Winner: The south of Spain wins this one, mainly because it has so many airports!
North Spain vs South Spain for history
Any historian will tell you that the north-south divide is one of the key differences in the story of Spain as a nation. That’s because the south was ruled by Arabs for close to 800 years, from 711 AD to 1492 AD. In fact, everywhere south of Pamplona (including the whole of what’s now Portugal) was a separate Arab state known as Al-Andalus. Regions like Andalusia in particular still showcase architecture – stunning, jaw-dropping architecture – and food traditions relating to that period, while the northernmost parts of Spain don’t.
A period known as the Reconquista, when Christian armies attempted to reconquer Spain from the 8th century onwards, really had its roots in the north of Spain. It actually began with the Battle of Covadonga in 722, which took place in a town less than 10 miles from the Atlantic Ocean in the province of Asturias. It highlights the deeply Christian and Celtic roots of the northern territories that avoided Arab rule, and how they tell a different tale to much of the rest of the country.
Winner: There’s no winner here, just different histories. However, we will say that the stunning arabesque architecture of southern Spain is something seriously wonderful to behold.
North Spain vs South Spain for food
Don’t worry – the food is likely to be fantastic no matter which part of Spain you go to, north or south. There are some key differences to know about though. Firstly, northern Spain isn’t so big on tapas. The cooking there tends to be about larger main dishes and more traditional three-course dining, though there is a small-plate tradition in the Basque Country (ask for the pintxos). Along the coast of Asturias and Galicia, there’s a focus on Atlantic seafood – lobster, clam, and cod. In the mountains, expect hearty stews. The wine in the north is considered superior – this is the home of a certain region called Rioja, after all!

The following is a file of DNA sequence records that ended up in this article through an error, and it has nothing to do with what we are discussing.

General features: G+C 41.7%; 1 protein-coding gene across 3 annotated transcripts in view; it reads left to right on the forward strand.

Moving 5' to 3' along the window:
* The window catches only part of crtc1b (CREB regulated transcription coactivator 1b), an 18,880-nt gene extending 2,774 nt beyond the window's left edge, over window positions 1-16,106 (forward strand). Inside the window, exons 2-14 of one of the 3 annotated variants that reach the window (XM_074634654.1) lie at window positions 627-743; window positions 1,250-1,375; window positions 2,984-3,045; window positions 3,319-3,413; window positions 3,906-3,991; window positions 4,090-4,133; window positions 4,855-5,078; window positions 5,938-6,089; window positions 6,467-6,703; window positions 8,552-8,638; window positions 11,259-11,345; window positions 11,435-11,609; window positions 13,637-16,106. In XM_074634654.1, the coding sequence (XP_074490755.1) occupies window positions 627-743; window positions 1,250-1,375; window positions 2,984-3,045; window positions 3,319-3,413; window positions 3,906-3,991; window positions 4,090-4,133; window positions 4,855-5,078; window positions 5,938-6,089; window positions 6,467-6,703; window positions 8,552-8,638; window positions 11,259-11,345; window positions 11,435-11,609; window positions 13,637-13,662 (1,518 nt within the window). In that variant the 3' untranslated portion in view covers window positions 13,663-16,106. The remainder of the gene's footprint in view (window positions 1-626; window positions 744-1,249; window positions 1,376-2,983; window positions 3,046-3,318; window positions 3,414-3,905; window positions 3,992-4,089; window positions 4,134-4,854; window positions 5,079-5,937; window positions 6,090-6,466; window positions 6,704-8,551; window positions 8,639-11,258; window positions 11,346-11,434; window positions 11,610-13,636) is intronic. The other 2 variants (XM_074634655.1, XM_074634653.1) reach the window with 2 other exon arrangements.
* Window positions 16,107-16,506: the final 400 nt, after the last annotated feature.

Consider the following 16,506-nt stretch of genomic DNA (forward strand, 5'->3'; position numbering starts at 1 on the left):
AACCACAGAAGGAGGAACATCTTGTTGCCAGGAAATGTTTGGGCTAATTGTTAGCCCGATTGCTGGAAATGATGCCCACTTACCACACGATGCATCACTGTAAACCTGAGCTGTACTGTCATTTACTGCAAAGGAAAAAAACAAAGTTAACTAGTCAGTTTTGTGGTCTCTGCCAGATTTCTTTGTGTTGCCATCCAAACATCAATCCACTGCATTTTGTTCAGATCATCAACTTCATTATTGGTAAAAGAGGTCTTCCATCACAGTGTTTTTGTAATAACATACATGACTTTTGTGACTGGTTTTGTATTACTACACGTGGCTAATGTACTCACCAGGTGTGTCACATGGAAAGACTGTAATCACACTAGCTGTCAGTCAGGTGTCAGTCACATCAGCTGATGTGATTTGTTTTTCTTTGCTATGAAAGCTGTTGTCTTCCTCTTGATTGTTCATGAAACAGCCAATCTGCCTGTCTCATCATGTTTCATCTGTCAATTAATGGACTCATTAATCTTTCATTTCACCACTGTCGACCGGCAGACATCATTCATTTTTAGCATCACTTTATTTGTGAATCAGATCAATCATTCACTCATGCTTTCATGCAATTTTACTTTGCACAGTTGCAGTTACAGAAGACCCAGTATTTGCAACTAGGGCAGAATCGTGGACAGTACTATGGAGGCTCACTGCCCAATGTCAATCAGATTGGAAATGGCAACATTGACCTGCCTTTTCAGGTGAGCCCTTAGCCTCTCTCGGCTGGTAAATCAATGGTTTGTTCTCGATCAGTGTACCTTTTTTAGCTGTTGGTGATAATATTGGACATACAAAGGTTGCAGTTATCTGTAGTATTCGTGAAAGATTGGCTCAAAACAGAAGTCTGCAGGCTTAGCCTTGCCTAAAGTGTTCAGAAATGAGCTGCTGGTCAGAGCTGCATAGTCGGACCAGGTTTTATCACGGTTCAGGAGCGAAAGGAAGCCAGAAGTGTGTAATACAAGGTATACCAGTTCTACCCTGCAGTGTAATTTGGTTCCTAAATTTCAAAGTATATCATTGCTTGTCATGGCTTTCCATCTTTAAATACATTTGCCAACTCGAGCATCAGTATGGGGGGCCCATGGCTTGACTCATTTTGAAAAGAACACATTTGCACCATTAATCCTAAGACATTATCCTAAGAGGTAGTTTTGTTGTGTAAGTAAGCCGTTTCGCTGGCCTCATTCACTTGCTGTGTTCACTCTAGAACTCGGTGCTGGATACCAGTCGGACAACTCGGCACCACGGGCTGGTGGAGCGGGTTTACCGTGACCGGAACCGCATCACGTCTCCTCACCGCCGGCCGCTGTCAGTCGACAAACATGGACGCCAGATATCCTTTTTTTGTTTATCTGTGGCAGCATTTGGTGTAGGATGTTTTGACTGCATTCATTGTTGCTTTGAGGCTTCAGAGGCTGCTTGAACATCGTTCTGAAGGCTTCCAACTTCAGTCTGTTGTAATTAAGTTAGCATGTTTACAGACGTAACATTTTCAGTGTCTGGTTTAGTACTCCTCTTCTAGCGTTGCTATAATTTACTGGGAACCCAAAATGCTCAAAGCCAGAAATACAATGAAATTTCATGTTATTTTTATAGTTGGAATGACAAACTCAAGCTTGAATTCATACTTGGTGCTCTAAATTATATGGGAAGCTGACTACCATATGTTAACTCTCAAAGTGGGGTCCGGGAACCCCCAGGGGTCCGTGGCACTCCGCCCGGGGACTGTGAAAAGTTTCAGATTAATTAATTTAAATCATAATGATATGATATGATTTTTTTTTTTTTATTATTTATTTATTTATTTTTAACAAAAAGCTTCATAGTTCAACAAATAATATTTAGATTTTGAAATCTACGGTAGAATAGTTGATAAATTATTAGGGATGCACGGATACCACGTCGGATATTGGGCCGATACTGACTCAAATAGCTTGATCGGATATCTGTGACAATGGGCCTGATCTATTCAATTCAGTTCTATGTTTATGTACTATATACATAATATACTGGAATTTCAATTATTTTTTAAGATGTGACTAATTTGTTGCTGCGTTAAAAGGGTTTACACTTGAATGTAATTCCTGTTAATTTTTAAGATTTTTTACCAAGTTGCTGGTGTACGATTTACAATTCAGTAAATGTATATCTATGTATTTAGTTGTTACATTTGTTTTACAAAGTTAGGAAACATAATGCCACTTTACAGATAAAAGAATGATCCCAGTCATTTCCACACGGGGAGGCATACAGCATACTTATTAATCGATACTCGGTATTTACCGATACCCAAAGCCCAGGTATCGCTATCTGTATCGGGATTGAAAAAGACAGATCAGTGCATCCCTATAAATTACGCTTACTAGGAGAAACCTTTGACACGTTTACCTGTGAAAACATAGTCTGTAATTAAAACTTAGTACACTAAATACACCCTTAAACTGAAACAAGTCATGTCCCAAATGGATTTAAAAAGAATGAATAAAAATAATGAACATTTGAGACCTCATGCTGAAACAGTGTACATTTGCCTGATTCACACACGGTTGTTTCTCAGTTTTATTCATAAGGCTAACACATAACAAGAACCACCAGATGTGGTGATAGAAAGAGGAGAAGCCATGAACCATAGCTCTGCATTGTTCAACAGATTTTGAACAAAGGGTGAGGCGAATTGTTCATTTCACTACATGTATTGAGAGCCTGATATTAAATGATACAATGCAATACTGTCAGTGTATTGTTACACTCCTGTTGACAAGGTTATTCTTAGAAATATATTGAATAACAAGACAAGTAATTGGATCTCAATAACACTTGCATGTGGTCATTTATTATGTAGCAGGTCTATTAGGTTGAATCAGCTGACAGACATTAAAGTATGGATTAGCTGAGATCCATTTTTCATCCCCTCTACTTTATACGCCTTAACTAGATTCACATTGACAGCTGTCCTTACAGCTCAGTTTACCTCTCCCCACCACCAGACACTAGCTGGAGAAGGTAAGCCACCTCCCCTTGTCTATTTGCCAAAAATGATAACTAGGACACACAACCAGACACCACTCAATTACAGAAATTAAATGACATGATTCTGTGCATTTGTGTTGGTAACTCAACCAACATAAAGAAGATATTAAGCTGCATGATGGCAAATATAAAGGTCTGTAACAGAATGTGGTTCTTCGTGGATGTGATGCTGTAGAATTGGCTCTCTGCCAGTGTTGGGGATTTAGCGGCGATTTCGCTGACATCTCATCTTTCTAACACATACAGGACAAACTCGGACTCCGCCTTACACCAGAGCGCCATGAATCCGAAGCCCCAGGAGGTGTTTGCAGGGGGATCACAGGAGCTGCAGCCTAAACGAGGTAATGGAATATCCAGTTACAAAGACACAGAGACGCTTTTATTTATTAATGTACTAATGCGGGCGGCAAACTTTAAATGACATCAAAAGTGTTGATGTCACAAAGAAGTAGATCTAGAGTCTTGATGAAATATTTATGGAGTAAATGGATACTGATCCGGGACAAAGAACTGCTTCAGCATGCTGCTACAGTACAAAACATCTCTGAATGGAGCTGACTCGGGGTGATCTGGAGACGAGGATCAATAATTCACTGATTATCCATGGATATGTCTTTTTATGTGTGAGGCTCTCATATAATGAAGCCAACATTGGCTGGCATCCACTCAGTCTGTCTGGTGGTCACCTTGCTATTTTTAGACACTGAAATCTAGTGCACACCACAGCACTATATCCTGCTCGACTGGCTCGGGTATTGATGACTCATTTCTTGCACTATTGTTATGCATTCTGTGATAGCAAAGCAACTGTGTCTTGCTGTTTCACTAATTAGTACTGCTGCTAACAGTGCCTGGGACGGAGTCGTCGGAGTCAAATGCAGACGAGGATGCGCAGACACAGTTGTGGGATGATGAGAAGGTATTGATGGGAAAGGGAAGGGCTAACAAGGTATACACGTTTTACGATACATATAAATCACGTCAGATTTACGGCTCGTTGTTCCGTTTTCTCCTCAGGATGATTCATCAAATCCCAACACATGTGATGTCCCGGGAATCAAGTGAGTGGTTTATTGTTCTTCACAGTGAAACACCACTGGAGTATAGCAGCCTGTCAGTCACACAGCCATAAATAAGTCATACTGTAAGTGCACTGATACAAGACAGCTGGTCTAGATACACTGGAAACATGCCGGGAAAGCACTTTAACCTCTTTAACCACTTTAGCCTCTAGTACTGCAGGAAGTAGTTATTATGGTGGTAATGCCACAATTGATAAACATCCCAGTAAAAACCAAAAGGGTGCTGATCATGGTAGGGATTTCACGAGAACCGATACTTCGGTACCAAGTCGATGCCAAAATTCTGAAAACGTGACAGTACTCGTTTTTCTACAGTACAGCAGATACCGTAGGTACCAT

The south of Spain has the cuisine that you’ve likely been dreaming of. Yep, it’s the cooking of the Mediterranean and Andalusia that really puts Spain on the map. We’re talking dishes like paella (a spicy seafood rice combo that was invented in Valencia) and tapas (small-plate dining that includes iconic staples like patatas bravas). Southern Spain also has its own wines but it’s sweet desert wine that wins the main plaudits, usually made to pair with salty Iberian hams and milky Manchego cheese.
Winner: South Spain probably clinches this one, though the wine is better up north.
North Spain vs South Spain for beaches
There are certainly folks out there who would say there’s no doubt about it: The south of Spain wins on beaches. We say not so fast. The north also has its gems. Granted the coastline along the Atlantic is an altogether wilder affair and rarely gets into the travel brochures. But it’s pretty fantastic stuff. It begins with the gleaming scythe of sand in the bay of San Sebastian, then stretches under the lush shores of Asturias, and finishes on the secluded beaches of Galicia. The whole region is a doozy for surfers keen on seeking empty waves and beach lovers who want to be alone in the ocean.